Insider trading is one of the more well-known white-collar crimes, thanks to many high-profile cases getting major media attention. The stock market is meant to give consumers a fair chance at investing in companies, and anything that dilutes trust in that system is a threat to the system itself. Insider trading doesn’t just artificially inflate or deflate the value of stocks, it threatens the entire American economy.
If you’ve been accused of insider trading or you are the target of an investigation, it’s time to talk to a white-collar defense attorney in Alabama. Call Kirk Drennan Law at 205-803-3500 to schedule a consultation now.
An Overview of This White-Collar Crime
Insider trading occurs when someone with secret, not publicly available, or “insider” knowledge uses that information to manipulate the market. When someone buys a company’s stock or security because of insider information, they are engaging in insider trading. It’s also considered insider trading if someone with this knowledge shares it with others, thereby allowing them to benefit financially from it.
The primary offenders of this crime include employees of a company that is public or about to go public, stockholders and executives, financial professionals contracted by a company, and others who have direct or indirect access to a company’s financial information. Friends and family members of these individuals could also be investigated for insider trading.
It’s important to note that white-collar crime is not usually the only charge brought against an offender. The SEC and FBI investigate these claims in extensive detail, and numerous other charges may be brought against you if you are accused.
Other charges that are often brought against someone accused of insider trading include bank fraud, wire fraud, mail fraud, racketeering, money laundering, securities fraud, and tax fraud. If wire or mail fraud are suspected, the USPS may also be involved in the investigation of your alleged crimes.
Who Investigates Insider Trading Claims?
The Security and Exchange Commission (SEC) is the agency that generally receives tips on insider trading and monitors the market. As a result, they conduct investigations of alleged insider trading. This information is then passed onto the FBI. The FBI conducts criminal investigations while the SEC may force offenders to pay civil penalties. If you are arrested for insider trading, charges generally come from the U.S. Attorney’s office or the Justice Department.
Since insider trading is a federal crime, the penalties are stiff. Fines could be as high as $5,000,000 for individuals and $25,000,000 for entities. Prison time is also likely, and offenders could be sentenced to up to 20 years in federal prison.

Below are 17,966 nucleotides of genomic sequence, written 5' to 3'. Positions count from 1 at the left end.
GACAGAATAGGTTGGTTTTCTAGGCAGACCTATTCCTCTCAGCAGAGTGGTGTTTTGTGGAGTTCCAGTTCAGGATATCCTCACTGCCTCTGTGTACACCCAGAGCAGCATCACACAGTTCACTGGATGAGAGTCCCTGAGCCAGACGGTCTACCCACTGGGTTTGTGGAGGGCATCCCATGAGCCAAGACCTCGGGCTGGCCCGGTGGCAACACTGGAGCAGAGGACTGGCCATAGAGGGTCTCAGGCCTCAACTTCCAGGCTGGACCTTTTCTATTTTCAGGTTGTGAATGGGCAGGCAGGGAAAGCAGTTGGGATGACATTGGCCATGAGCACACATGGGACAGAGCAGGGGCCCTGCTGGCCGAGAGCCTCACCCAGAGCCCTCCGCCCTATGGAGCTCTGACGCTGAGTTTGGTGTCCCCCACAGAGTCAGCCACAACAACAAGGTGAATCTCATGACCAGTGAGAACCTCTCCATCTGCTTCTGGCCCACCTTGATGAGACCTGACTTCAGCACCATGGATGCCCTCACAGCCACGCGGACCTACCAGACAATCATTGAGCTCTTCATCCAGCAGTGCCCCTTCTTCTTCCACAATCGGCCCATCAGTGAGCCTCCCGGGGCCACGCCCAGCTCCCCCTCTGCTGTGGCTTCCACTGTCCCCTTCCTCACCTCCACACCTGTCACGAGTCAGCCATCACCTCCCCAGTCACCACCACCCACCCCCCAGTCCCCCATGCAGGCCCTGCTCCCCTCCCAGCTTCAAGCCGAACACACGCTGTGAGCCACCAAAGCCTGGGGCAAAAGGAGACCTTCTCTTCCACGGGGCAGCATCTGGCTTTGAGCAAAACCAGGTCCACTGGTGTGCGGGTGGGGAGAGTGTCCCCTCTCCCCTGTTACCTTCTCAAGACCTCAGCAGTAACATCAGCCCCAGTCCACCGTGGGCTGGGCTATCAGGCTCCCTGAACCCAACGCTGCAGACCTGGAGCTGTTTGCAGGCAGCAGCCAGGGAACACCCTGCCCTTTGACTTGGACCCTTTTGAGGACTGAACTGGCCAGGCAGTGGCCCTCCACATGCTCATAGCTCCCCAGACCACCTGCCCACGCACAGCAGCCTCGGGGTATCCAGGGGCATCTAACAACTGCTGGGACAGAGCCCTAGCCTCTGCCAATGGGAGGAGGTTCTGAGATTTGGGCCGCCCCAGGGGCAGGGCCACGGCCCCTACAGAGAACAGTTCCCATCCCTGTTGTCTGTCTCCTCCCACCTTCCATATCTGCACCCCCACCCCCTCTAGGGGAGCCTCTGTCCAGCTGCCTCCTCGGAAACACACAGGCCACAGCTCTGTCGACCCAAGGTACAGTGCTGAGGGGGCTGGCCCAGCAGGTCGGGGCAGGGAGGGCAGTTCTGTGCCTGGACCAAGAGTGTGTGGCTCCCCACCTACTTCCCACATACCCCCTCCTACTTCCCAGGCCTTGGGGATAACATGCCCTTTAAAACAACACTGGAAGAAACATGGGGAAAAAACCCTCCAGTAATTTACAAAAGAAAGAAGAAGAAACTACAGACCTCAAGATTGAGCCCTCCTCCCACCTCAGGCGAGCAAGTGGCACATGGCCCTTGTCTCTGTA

Beyond that, those who are convicted could also face civil penalties and sanctions. This may involve paying back everything gained from insider trading or repaying losses one would have suffered if they had not had insider knowledge. Civil penalties may include treble damages, which means penalties up to three times the amount gained.
That isn’t the end of the potential consequences. A party negatively impacted by insider trading can also bring a civil suit against the liable party or entity.
Examples of Insider Trading
- Following the market crash of 1929 that led to the Great Depression, Albert H. Wiggin was investigated for insider trading. As the head of Chase National Bank, he shorted 40,000 shares of the company. Shorting shares allows a company or individual to benefit when the price of a security is likely to drop in the future. By shorting his own company’s stocks, Wiggin made millions by intentionally destroying his own company. The Security and Exchange Act came about because of Wiggin’s actions and the actions of many other corrupt investors.
- Martha Stewart sold 4,000 shares of a pharmaceutical company just days before the FDA announced that the company’s cancer drug would not be approved. The stock crashed and Martha avoided major losses. She was sentenced to prison time and paid millions in fines.
- Jeffrey Skilling, CFO of Enron, was convicted of insider trading. He intentionally misled the public about his company’s financial woes, allowing him to keep stocks high while he dumped his stocks to avoid major losses.
Facing Criminal Charges? Call Kirk Drennan Law
If you are convicted of insider trading, you face massive financial penalties and prison time. This is why it is crucial to work with a white-collar crime lawyer to minimize the damage. Set up a consultation with our firm now by calling us at 205-803-3500 or contacting us online.